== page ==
My personal musings about anything that gets on my radar screen--heavily dominated by politics.


What Now For Republicans, part III 

I've mentioned that Republicans need to turn their attention to their rhetorical skills and to creating alternatives to the "professional journalist" classes to get their message out.

Of course, all of that is pretty meaningless if they actually have nothing to say. And that, I think, is REALLY the big problem.

Can anybody out there name ONE, important piece of legislation the entire Republican caucus (allowing for a few stragglers) was in favor of before we lost control of, well, everything? I can't.

Immigration reform? Nah--Bush and McCain tried to force that one through with the help of Ted Kennedy. What a fiasco.

Health Care? Nah--come to think of it, with the exception of Mitt Romney, I don't think I've heard a health care proposal until McCain had to come up with one for his campaign.

Education? Nah--No Child Left Behind has been effectively reduced to a punching bag, and I haven't heard anything else really new since charter schools and testing became the norms ten/fifteen years ago.

Energy? Ah, I think we had a concrete idea here, but even the Presidential candidate this year couldn't land on a coherent plan (in what way does it make any sense to drill offshore but not in ANWAR?), so I don't think it can be said that Republicans really put out a good idea for America. And, to be honest, I don't think they tried to make this an issue until after we were in the minority, anyway, so . . .

The Economy? Um . . . I don't even know what to say here. I was pretty proud of the House Republicans when they turned away the $700 bil bailout, but then they caved right after a whole bunch of goodies got added to it, so it really didn't leave us a very good argument. And, prior to that, we spent and talked like Democrats, without a good idea since the 2003 tax cuts. Why wasn't a Republican committee chair screaming from the highest mountain for better regulation of the housing sector four years ago? I mean, if John McCain can send a letter, surely somebody can actually look at the big picture and say "hey, maybe all these unsecured loans to people who don't really qualify might come back to bite us in the butt."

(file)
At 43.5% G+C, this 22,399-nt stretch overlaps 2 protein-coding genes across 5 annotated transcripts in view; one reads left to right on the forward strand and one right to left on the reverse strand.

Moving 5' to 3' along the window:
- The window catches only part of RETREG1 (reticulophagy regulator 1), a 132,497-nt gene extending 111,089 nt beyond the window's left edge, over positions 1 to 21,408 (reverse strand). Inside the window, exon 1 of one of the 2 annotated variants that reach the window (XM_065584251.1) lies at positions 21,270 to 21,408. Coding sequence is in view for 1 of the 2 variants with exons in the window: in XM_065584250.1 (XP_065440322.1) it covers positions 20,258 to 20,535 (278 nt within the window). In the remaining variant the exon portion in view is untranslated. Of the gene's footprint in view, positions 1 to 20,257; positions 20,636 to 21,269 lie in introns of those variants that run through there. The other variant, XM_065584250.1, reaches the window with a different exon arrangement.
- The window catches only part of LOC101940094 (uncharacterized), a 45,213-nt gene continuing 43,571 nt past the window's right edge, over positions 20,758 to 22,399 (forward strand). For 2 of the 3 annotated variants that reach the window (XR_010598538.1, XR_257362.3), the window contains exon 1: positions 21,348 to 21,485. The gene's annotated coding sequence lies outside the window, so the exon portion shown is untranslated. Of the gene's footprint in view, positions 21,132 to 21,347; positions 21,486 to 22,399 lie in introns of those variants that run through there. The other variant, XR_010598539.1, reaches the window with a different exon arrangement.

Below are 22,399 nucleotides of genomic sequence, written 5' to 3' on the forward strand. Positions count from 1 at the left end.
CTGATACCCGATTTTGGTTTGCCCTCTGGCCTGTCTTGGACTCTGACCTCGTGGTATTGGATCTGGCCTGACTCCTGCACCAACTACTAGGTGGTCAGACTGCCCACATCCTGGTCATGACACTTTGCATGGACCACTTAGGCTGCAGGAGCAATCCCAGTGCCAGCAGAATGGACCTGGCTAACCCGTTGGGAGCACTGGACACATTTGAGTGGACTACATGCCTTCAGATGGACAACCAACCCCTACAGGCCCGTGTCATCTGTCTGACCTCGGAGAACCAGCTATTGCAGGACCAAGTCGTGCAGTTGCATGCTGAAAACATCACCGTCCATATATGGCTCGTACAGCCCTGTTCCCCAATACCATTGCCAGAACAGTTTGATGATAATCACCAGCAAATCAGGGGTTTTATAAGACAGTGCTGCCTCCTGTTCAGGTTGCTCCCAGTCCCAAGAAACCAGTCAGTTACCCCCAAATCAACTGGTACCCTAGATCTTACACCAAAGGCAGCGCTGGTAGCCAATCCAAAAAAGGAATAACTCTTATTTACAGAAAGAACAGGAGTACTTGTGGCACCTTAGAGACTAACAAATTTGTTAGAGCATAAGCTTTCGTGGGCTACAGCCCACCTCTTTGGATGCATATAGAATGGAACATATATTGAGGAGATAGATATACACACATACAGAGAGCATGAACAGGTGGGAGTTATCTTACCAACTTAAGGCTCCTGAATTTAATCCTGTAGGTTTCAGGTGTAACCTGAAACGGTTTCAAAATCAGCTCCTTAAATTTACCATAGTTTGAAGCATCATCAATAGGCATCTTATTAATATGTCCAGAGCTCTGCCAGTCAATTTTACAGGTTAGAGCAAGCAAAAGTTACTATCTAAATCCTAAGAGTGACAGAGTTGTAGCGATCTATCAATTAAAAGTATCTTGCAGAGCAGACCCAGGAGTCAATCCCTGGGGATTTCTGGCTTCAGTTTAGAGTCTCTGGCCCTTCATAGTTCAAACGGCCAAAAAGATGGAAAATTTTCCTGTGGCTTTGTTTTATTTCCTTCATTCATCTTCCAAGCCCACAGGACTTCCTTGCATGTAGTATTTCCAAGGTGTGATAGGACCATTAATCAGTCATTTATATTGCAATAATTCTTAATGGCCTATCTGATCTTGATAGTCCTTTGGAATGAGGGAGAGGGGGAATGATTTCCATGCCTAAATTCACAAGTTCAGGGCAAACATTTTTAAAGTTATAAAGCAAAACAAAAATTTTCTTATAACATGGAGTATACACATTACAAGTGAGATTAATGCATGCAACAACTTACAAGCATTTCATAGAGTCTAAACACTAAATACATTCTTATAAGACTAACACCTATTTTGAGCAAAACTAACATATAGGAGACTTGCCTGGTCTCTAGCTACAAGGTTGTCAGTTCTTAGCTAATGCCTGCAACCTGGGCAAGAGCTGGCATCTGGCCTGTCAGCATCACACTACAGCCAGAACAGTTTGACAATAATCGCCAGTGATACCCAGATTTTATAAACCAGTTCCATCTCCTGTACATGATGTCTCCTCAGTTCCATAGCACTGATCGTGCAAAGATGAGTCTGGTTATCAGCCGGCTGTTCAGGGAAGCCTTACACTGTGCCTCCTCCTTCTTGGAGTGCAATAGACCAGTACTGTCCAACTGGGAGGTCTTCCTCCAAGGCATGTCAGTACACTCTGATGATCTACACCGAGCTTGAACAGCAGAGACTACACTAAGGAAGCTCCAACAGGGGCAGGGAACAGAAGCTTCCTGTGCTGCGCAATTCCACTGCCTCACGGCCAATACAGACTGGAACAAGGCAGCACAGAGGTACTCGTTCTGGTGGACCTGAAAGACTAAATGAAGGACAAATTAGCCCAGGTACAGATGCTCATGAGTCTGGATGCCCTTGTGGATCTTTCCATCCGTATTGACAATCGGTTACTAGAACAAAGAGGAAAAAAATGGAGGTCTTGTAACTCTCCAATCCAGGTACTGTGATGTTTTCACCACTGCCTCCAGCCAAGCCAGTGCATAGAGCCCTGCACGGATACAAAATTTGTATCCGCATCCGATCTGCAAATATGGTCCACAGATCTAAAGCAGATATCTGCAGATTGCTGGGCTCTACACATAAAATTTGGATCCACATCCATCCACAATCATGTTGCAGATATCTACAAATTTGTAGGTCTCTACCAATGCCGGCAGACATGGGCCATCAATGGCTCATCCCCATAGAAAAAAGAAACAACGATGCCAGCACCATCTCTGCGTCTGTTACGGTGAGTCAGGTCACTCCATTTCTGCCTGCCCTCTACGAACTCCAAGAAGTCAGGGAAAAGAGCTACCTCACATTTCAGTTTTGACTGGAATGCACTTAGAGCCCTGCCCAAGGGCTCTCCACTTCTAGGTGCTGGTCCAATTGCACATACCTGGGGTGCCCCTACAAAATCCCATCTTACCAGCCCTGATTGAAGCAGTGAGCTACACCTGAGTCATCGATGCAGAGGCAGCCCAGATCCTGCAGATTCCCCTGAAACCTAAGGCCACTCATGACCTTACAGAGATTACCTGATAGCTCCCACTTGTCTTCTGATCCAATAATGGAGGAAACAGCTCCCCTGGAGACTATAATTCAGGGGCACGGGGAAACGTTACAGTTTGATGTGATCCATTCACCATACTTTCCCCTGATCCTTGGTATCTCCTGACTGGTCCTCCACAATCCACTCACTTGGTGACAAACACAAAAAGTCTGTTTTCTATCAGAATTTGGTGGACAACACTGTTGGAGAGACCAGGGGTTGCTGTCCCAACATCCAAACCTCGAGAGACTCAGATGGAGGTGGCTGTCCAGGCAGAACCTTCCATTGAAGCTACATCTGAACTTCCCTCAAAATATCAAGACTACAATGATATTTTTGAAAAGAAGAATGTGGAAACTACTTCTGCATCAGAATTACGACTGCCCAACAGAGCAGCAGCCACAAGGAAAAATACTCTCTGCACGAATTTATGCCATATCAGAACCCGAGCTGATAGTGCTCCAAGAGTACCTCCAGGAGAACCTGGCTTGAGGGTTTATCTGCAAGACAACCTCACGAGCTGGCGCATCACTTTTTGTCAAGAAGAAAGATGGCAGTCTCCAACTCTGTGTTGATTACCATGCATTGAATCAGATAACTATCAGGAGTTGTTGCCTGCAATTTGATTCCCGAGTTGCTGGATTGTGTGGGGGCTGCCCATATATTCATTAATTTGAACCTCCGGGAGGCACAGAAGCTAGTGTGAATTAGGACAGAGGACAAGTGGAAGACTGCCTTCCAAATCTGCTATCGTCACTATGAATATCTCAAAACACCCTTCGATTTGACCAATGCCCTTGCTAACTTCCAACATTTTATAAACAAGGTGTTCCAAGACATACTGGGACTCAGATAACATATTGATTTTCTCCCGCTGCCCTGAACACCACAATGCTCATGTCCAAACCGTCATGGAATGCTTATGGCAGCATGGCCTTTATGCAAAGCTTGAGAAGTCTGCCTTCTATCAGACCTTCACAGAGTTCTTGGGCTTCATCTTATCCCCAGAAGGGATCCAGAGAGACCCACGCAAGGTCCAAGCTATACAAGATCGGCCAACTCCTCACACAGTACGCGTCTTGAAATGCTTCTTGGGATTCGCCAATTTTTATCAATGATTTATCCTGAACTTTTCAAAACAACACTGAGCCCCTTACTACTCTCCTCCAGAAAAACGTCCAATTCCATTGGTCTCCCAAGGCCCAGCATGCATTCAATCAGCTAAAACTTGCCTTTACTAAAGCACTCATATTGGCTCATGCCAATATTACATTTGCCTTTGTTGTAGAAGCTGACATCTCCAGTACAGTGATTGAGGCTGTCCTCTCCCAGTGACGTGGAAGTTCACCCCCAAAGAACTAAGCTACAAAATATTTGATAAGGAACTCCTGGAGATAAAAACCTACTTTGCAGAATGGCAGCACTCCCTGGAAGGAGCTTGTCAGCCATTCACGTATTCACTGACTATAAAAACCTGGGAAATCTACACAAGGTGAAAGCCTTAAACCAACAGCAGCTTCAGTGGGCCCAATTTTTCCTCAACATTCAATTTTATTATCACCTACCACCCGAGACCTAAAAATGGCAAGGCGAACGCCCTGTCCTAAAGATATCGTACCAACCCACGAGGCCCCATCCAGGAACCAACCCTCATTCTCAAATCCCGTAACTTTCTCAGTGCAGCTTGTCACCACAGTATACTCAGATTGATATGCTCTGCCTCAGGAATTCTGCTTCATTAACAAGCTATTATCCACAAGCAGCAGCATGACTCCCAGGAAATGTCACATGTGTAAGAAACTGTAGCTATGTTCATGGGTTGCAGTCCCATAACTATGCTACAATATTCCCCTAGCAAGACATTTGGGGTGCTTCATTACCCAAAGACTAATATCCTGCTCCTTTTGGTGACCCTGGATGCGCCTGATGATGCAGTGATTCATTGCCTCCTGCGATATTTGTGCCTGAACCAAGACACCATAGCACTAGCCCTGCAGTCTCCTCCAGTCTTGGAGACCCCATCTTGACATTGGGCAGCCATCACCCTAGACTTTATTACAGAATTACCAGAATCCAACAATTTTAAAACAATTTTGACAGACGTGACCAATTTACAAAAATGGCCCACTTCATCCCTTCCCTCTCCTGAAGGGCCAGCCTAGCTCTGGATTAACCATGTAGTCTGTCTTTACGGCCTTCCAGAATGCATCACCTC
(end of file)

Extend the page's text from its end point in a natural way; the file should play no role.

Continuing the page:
In many ways, Republicans became the victims of their own success, and of George W. Bush's boldness. W failed to learn the lesson of his father--a bold military move has only two electoral results, and both of them are bad: failure gets you blamed for incompetence and foolishness, and success takes away the good issue. In 2006, there was still a debate to be had about the War in Iraq, but the White House's seeming cluelessness about it made it a no-winner; and this year the success of the Surge turned the issue into a second-tier issue.

By the way, let me make it clear that I still think the War was a good idea. Seven years, no civilian attacks--the record speaks for itself. However, I also think it's easy to see that it did not go the way everybody was hoping and predicting it would go, so the party that led the march pays the price.

Climate change? Here's what cracks me up: WHY oh WHY has not a single important Republican gone in front of a microphone and brought up all the real, scientific arguments against climate change. At the very least, a Republican "leader" ought to mention that the irregularities in the data collecting and the inaccuracies of past predictions should be driving Americans into a very serious debate about the issue, rather than simply cowering to the press narrative and giving in on the issue. Of course, it doesn't help when our Presidential candidate takes the condescending route and the only real "Big Idea" guy out there has opted not to engage the actual issue, but instead propose an alternative solution to the phantom issue. But, again, one way or the other, our Leaders have refused to constructively engage.

Even Karl Rove, the "Mastermind," was mostly famous for winning elections--NOT driving a legislative agenda.

So, on an entire host--arguably, THE entire host--of important issues, Republicans have built a record of having no ideas.

Eloquence and friendly media can't solve that problem.

Tomorrow, I will begin to work in that direction.

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